Empathy for Abstraction by Bill Jeffries (.pdf)

“Out of extremely objective systemization comes extreme subjectivity”
Bill Jeffries, SFU Gallery Curator

The Mayan calendar is due to end October 28, 2011 (or at the winter solstice 2012 depending on interpretation) and is considered to signify an ‘end of time’ as we know it. What an ‘end of time’ means exactly is uncertain but there is some agreement that a significant transitional shift of consciousness is coming and is already underway. How does one prepare for this transition? Only by cultivating one’s own patterns of abstract interconnectedness.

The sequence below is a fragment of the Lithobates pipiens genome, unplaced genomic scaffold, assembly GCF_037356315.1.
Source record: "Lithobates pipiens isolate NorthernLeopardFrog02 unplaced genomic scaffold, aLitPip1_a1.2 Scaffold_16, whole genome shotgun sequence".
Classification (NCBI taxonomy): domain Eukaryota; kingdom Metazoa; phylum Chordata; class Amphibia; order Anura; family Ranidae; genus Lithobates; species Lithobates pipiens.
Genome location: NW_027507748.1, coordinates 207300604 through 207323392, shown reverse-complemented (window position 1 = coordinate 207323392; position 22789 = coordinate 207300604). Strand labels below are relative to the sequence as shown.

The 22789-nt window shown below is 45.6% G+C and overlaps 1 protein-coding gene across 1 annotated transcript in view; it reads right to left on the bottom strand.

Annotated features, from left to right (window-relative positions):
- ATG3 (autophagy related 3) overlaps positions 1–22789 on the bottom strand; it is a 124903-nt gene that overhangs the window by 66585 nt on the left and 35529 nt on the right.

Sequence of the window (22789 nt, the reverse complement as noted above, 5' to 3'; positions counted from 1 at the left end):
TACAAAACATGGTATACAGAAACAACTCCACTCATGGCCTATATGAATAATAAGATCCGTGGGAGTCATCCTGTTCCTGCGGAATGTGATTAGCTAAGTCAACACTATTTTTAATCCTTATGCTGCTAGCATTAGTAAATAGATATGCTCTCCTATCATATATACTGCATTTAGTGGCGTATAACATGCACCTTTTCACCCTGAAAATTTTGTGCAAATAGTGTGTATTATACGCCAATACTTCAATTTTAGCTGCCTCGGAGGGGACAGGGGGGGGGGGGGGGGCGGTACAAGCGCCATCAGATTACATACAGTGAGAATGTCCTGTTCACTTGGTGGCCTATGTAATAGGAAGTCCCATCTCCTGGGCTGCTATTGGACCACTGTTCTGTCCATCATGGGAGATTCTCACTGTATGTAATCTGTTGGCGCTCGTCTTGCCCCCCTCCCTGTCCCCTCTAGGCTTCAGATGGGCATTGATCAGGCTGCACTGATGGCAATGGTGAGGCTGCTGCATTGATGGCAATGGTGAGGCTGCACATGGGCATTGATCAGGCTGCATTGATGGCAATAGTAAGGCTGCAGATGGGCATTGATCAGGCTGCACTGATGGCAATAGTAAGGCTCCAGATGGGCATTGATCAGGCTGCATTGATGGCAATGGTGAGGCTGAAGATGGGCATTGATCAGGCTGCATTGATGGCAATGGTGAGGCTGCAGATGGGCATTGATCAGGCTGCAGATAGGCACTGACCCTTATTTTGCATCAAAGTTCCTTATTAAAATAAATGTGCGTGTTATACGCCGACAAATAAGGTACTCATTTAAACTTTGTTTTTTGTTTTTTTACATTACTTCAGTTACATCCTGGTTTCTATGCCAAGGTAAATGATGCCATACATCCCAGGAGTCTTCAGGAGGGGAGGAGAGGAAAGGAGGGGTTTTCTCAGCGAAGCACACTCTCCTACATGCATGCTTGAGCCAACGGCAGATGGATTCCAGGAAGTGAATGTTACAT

In my paintings, cross cultural appropriation can allude to Native beadwork, old floor tiling, post New York school abstraction or minimalism, a board game without pieces (since the work moves without them), a Navaho blanket, or Aztec or Mayan sacred geometry. These aspects represent appropriated traditions that don’t usually coexist and a collision of cultures that are also somehow resonant with each other. Yet my work remains within the tradition of Western abstract painting, constrained by a square piece of plywood interacting with a stained grainy surface which reveals a sentient conscious unknown, superimposed by a contemporary abstract figure.

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The feel of the cave — the cave.
From a cave they looked out on the world,
And struggled to understand,
And slowly the flicker of their intelligence
Grew and consumed the dusk with their mind
~ Mark Rothko, 1920s